Having left India in 1950 for France, S.H. Raza maintained an intense and powerful bond with the forests, rivers and parched earth of his native country. His frequent return visits to India from the 1960s contributed to a vast compilation of memories that would manifest themselves in various forms over the next two decades. Inspired by the landscape of Rajasthan along with Rajput miniature paintings, Raza continued to address this subject through the majority of the 1970s and early 1980s. Although non-representational, the combination of bright scorching colors and powerful brushstrokes succeed in evoking the vibrancy and spirit of both the Indian landscape and its people.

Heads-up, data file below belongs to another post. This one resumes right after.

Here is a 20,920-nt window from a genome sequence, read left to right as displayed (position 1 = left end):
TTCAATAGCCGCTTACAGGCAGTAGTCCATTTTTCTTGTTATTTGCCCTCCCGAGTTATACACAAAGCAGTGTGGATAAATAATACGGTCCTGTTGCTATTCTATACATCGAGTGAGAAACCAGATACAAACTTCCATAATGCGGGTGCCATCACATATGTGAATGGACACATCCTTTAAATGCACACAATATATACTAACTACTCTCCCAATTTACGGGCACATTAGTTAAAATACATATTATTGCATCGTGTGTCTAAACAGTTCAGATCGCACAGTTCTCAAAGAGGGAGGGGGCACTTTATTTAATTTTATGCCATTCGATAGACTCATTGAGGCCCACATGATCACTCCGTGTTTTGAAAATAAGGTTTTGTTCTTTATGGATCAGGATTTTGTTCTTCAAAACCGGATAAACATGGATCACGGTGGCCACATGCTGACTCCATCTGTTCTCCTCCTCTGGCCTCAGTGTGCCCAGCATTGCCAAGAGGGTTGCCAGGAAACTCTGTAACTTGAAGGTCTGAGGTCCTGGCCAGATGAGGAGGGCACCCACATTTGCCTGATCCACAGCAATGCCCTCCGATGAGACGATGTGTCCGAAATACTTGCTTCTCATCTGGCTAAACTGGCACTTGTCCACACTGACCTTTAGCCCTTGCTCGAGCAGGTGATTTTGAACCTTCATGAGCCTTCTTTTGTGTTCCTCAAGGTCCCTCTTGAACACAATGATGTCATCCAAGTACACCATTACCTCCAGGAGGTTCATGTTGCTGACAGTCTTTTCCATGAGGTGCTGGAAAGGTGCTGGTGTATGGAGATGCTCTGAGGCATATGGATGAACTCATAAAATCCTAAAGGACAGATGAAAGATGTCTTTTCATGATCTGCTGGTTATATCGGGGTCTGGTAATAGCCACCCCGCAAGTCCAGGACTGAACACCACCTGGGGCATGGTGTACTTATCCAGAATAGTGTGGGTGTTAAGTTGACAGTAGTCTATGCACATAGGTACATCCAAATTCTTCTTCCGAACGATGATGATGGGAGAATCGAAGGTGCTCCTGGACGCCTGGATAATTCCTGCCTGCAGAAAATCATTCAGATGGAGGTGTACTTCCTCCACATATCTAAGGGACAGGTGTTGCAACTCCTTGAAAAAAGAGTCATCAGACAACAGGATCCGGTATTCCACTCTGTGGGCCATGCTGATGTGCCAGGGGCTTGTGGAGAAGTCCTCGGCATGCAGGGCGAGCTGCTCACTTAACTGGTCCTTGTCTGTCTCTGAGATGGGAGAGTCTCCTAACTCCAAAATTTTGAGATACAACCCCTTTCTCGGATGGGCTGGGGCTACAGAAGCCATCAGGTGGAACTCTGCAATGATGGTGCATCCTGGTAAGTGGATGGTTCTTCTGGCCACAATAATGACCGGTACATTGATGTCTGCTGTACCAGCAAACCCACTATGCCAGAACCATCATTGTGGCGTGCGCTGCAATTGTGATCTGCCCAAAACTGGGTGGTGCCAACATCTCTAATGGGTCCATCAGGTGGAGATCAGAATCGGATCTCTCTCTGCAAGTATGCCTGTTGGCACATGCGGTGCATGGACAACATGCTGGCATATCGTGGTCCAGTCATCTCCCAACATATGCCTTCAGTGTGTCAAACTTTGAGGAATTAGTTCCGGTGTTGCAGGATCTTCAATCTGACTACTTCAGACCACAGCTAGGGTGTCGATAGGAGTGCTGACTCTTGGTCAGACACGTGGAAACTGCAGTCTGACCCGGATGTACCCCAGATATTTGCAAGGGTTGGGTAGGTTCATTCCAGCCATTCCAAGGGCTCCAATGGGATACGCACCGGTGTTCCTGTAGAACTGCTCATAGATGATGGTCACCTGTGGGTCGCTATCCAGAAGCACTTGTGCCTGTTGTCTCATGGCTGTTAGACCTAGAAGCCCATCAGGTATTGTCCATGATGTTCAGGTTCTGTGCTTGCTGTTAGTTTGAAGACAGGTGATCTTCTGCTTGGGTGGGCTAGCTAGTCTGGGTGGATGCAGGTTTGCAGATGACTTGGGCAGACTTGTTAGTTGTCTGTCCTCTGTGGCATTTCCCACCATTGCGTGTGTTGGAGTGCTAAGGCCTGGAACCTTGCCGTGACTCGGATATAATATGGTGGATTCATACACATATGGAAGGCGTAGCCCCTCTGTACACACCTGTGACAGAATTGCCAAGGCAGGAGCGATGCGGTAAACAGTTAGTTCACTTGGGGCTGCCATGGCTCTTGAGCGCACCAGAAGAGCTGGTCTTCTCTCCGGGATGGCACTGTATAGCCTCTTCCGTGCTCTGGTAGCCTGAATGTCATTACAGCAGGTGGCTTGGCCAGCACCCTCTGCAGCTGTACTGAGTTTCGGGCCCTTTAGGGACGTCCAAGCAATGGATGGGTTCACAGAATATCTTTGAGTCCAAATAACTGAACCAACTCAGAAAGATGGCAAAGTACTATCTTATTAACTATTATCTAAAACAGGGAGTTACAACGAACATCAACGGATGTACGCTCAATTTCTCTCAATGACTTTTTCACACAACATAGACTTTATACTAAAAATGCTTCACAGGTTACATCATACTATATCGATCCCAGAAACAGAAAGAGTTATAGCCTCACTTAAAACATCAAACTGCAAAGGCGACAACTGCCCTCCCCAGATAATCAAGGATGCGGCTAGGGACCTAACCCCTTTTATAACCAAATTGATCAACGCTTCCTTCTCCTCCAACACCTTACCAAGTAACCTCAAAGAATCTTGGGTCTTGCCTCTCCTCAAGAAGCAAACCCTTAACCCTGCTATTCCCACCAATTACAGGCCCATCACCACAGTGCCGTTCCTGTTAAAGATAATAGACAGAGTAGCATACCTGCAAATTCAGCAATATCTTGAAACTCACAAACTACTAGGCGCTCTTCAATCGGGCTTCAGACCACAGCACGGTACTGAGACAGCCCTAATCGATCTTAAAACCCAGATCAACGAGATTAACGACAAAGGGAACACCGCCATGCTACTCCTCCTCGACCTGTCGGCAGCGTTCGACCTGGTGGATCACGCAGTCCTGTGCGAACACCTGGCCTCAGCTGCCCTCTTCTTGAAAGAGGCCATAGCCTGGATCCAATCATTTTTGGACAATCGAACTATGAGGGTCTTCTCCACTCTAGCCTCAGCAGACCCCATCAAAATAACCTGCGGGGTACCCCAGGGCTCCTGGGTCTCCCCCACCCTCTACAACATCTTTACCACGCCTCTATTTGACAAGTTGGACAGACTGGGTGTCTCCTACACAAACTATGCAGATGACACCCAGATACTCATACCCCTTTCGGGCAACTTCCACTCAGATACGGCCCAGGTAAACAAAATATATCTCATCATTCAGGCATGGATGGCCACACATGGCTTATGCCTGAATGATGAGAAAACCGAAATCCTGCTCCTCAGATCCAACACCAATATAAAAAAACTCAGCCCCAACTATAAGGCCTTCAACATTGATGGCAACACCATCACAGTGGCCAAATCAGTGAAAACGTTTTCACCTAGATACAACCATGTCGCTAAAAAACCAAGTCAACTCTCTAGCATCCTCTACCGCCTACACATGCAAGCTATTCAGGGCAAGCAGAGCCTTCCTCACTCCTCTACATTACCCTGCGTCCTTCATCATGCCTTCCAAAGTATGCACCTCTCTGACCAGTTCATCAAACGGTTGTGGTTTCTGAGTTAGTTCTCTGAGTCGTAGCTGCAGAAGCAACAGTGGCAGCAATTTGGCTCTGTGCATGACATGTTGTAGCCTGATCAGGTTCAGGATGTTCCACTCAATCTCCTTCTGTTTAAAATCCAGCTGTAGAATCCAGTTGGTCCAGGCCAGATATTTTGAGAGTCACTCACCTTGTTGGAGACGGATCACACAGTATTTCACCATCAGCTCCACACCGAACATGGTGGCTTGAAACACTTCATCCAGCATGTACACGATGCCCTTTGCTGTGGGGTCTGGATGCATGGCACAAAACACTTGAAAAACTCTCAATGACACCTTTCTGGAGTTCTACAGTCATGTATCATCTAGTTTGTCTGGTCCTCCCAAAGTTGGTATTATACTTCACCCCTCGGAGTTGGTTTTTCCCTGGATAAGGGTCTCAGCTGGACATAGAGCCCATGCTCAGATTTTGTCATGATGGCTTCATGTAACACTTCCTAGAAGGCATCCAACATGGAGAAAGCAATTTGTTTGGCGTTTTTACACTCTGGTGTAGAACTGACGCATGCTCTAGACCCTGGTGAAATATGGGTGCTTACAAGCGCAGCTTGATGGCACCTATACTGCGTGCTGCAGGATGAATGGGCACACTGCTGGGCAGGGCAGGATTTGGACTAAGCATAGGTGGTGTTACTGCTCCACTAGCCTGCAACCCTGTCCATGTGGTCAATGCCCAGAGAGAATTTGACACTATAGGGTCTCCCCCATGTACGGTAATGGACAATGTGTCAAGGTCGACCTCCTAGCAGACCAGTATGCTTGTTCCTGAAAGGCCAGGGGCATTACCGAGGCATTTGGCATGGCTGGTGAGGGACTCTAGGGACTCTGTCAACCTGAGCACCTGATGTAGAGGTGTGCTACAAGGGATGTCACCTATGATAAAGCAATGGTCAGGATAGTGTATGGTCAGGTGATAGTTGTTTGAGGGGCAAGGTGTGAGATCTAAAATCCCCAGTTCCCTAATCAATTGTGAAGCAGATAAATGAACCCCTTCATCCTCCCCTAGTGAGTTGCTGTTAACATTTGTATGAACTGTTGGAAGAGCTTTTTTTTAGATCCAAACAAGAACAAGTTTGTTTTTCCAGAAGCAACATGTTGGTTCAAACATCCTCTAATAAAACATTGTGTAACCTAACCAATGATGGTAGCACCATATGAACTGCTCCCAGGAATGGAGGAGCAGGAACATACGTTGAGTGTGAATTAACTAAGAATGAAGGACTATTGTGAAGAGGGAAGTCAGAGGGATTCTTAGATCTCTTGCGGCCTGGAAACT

"Rajasthan becomes a metaphor for the colors of India: of vibrant greens and vermilion and ochres, as also blacks. Rajasthan is the mapping out of a metaphorical space in the mind which is then enclosed with a broad border in vermilion... The image becomes thus enshrined as an icon, as sacred geography." (G. Sen, Bindu: Space and Time in Raza's Vision, New Delhi, 1997, p. 98.)